Role of the Criminal Law
Since many acts may be “harmful”, and since society has many other means for
controlling or responding to conduct, criminal law should be used only when the harm
caused or threatened is serious, and when the other, less coercive or less intrusive means
do not work or are inappropriate.
The Criminal Law in Canadian Society, 1982, p. 45
Canada’s Drug Strategy
• Drug strategy until 2007
• Current drug strategy is an “anti-drug strategy”
Federal drug strategy:
• A balance between supply reduction and demand reduction is needed.
• Substance abuse is primarily a health issue.
• The long-term goal of Canada's drug strategy is to reduce the harm associated
with alcohol and other drugs to individuals, families, and communities.
• Because substance abuse is primarily a health issue rather than an enforcement
issue, harm reduction is considered to be a realistic, pragmatic, and humane
approach to reduce the use of drugs.
• Federally, 11 departments and agencies spend approximately $500 million
annually to address illicit drug use in Canada. The main ones are Health Canada,
the Department of Justice, the Royal Canadian Mounted Police, Solicitor General
Canada, the Canada Customs and Revenue Agency, Correctional Service Canada,
and the Department of Foreign Affairs and International Trade. In addition,
municipal and provincial/territorial governments are equally involved in
addressing illicit drugs.
• About 95 percent of the federal government’s expenditures that address illicit
drugs were used for supply
• reduction (enforcement or interdiction). International Law
1. The international drug conventions contain provisions that permit a state to
“denounce” a treaty (i.e., remove itself as a signatory).
2. Many obligations are “subject to constitutional principles” and/or “the basic concepts
of the legal system.”
3. Strong language in each of the conventions expressly allows signatory states to adopt
“measures of treatment, education, after-care, rehabilitation and social integration” for
drug users “either as an alternative to conviction or punishment or in addition to
conviction or punishment.”
4. Some argue that the international human rights instruments – for example, the United
Nations Charter, the Universal Declaration of Human Rights and the International
Covenant on Civil and Political Rights – should
5. The country that is seeking to introduce a particular program relating to drugs can
simply argue that its interpretation of the treaties is that such a program is permissible.
• Section 7. Everyone has the right to life, liberty and security of the person and the
right not to be deprived thereof except in accordance with the principles of
• Section 8. Everyone has the right to be secure against unreasonable search or
• Section 9. Everyone has the right not to be arbitrarily detained or imprisoned.
• Section 12. Everyone has the right not to be subjected to any cruel and unusual
treatment or punishment
• Section 15(1). Every individual is equal before and under the law and has the
right to the equal protection and equal benefit of the law without discrimination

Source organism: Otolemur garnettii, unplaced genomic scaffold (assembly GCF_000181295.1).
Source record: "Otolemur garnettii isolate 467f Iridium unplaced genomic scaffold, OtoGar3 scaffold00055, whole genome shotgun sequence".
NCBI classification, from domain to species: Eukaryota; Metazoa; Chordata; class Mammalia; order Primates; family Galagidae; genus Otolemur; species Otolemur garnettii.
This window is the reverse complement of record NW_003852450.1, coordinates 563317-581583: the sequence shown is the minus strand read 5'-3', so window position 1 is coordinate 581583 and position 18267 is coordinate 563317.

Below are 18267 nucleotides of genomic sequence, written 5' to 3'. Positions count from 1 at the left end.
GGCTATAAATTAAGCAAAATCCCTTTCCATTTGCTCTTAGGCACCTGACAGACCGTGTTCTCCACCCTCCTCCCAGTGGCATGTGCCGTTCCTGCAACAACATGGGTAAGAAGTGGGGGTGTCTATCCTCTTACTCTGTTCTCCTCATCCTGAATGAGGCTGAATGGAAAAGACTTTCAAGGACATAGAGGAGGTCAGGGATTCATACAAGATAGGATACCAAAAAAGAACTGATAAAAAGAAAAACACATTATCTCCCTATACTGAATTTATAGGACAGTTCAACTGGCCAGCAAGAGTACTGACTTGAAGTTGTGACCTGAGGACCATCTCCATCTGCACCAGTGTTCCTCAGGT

and, in particular, without discrimination based on race, national or ethnic origin,
colour, religion, sex, age or mental or physical disability.
• Overall Limitation: Section 1 The Canadian Charter of Rights and Freedoms
guarantees the rights and freedoms set out in it subject only to such reasonable
limits prescribed by law as can be demonstrably justified in a free and democratic
• Controlled Drugs and Substances Act (and Regulations) – replaces the Narcotic
Control Act and parts of the Food and Drugs Act
• Criminal Code (dealing with drug paraphernalia) and related provisions in the
Food and Drugs Act
Controlled Drugs and Substances Act
• Expansive definitions – “traffic,” “controlled substance”
• Expansive offences – “holding out”
o Seeking or obtaining controlled substance from practitioner o Trafficking (including holding out)
o Possession for the purpose of . . .
o Also general offences of conspiracy, party to an offence
• 4. (1) Except as authorized under the regulations, no person shall possess a
substance included in Schedule I, II or III.
• 4. (5) Every person who contravenes subsection (1) where the subject-matter of
the offence is a substance included in Schedule II in an amount that does not
exceed the amount set out for that substance in Schedule VIII is guilty of an
offence punishable on summary conviction and liable to a fine not exceeding one
thousand dollars or to imprisonment for a term not exceeding six months, or to
• Powers to search, seize
• Offence-related property – forfeiture (limits on forfeiture of real estate)
• Constitutional limitations?
o Exemptions created by regulations (section 55)
o Narcotic Control Regulations (authority to prescribe)
o Marihuana Medical Access Regulations
o Controlled Drugs and Substances Act (Police Enforcement) Regulations
• Exemption by Minister of Health (section 56)
• Special Access Programme
• Non-prosecution agreements
Criminal Code “Drug Paraphernalia”
INSTRUMENTS AND LITERATURE FOR ILLICIT DRUG